Pacers Hitting Cold Spots, But Wins Are Piling Up
by Mark Montieth | firstname.lastname@example.org
January 8, 2014 | 12:22 a.m.
They're dealing with the most depressing part of the season, when days are short and the end isn't in sight and inspiration is as difficult to find as the warmth of the sun. Their offense is bogged down, and shots aren't falling. Their leading scorer is slumping. And Tuesday, they struggled to put away even a losing team that had been traveling all day.
Whatever might be ailing the Pacers, though, qualifies as a first-world problem – something along the lines of the snow on your satellite dish ruining your television reception, a bad internet connection making it difficult to surf the web on your iPad or a cell phone call dropping out. Because through what seems like a troublesome stretch of games, they've merely won eight of their last nine and maintained the best record in the NBA, 28-6.
What else can a team want? Well, perhaps hot water flowing from their showers.
“Pacers hot, showers not! That's the headline right there!” Roy Hibbert shouted as reporters spread themselves through the locker room following the 86-79 win over Toronto at Bankers Life Fieldhouse. But that's merely another mild annoyance, really, one they'll have forgotten by the time they've dug into a shrimp cocktail on the charter flight that will take them to their five-star hotel in Atlanta for another game on Wednesday.
This latest victory, which ran their homecourt record to 17-1 and was witnessed by 16,147 brave souls who defied the freezing temperatures and iced-caked streets, was chippy, choppy and chirpy. It offered plenty of topics for the Complaint Department. They've hit just 26-of-96 three-pointers over the past five games (27 percent). They're still too turnover prone (21st in the league). And, their leading scorer, Paul George, has lost the mojo that had earned him recognition as an MVP candidate.
George scored just 11 points, his second-lowest total of the season, and hit just 4-of-12 shots. He's hit 28-of-79 shots (35 percent) over the past five games, and hasn't scored 30 or more since Dec. 8. He blames double-teaming defenses, the byproduct of his hot start to the season, and his next great challenge.
“I'm a red flag on a team's scouting report now, and they're guarding me differently,” he said.
“I'm seeing a lot of double teams now. On the pick-and-roll, they're trying to trap me and get the ball out of my hands. Even on post-ups, I'm seeing a man coming over to help.”
So what's a budding superstar to do? Stay on the move, for one thing, to avoid the double-teams. And work your way out of it, for another.
“Just stay in the gym,” he said. “Just playing so many minutes and finding time to rest and finding time to making sure I'm staying in the gym … it's a tough transition for me to learn to play at the elite level all year long. This is just the first stage. Over my career, nights like these will be limited and I'll move on.”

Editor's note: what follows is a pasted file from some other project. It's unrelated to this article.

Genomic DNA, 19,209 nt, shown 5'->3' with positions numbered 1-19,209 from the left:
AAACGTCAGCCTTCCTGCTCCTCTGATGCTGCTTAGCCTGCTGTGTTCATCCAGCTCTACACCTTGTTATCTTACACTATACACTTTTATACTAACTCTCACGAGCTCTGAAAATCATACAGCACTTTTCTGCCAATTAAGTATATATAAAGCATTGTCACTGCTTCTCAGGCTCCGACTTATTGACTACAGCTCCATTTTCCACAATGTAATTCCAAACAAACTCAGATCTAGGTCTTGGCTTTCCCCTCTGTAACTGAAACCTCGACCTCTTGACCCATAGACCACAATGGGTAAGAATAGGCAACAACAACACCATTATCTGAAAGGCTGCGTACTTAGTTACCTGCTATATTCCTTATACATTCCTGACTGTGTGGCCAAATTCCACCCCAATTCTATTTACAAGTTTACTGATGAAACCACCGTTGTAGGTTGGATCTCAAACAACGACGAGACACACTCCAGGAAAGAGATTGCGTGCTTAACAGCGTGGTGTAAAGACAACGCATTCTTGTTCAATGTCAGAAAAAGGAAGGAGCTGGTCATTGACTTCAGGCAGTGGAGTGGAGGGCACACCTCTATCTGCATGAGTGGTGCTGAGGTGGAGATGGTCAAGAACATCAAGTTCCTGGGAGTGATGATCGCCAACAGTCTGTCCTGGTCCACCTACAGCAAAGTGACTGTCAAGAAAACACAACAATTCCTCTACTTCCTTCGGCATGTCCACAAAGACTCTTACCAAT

Coach Frank Vogel shrugged off George's recent struggles as typical of what players go through over portions of the 82-game schedule. Not just George, but everyone. He had talked with his players before the game about the Dog Days, when a team has played a college season and still has 18 more before the All-Star break, which marks the beginning of the stretch run toward the playoffs, when days grow longer and temperatures become sensible.
“Don't even think about settling,” he wrote on the board in the locker room beforehand.
His team might have struggled in some areas, but it didn't settle. Although the Raptors had flown in from Miami earlier in the day and had what coach Dwane Casey called “sea legs,” the Pacers' defense had something to do with their 37 percent field goal percentage. The Pacers also grabbed 11 offensive rebounds against the team ranked seventh in the league in preventing them and outscored Toronto 15-4 on second-chance points.
Vogel has X-ray vision when it comes to finding positives, and he has no difficulty locating them amid what feels like a slump. In fact, he seemed a bit put-off by the persistent line of negative questioning that permeated his post-game media session.
“Just one of those points of the season,” he said.
Lance Stephenson, meanwhile, doesn't even acknowledge negatives. The team's difficulty in getting out of Cleveland, where they won on Sunday but had to wait until late Monday afternoon to leave their hotel, was a great bonding opportunity, he said. The players watched television together, played cards, played video games, and he even took a turn playing the piano – badly – in the hotel lobby, just for laughs.
In his world, everything is warm and fuzzy, and it showed in his play against the Raptors: 13 points, 10 rebounds, eight assists and three turnovers. He was the most active Pacer, barking at teammates and referees alike, and he remains the most enthusiastic and optimistic.
“We've got a goal, and our goal is to have homecourt advantage, so I take no games off,” he said. “I'm bringing it every night. We're the big dogs and everyone wants to play their best against us, so we can't have no days off. That's why I try to be that guy, to get us going.”
The Pacers have hit some slick spots in their schedule, and aren't humming along as smoothly as earlier in the season. But they're still winning, and their record remains the richest in the league. In the grand scheme of things, for now at least, their “issues” warrant about as much worry as slow-moving traffic following a snowstorm in January, or cold showers.
They're still moving forward, and warmer days are coming.
Note: The contents of this page have not been reviewed or endorsed by the Indiana Pacers. All opinions expressed by Mark Montieth are solely his own and do not reflect the opinions of the Indiana Pacers, their partners, or sponsors.
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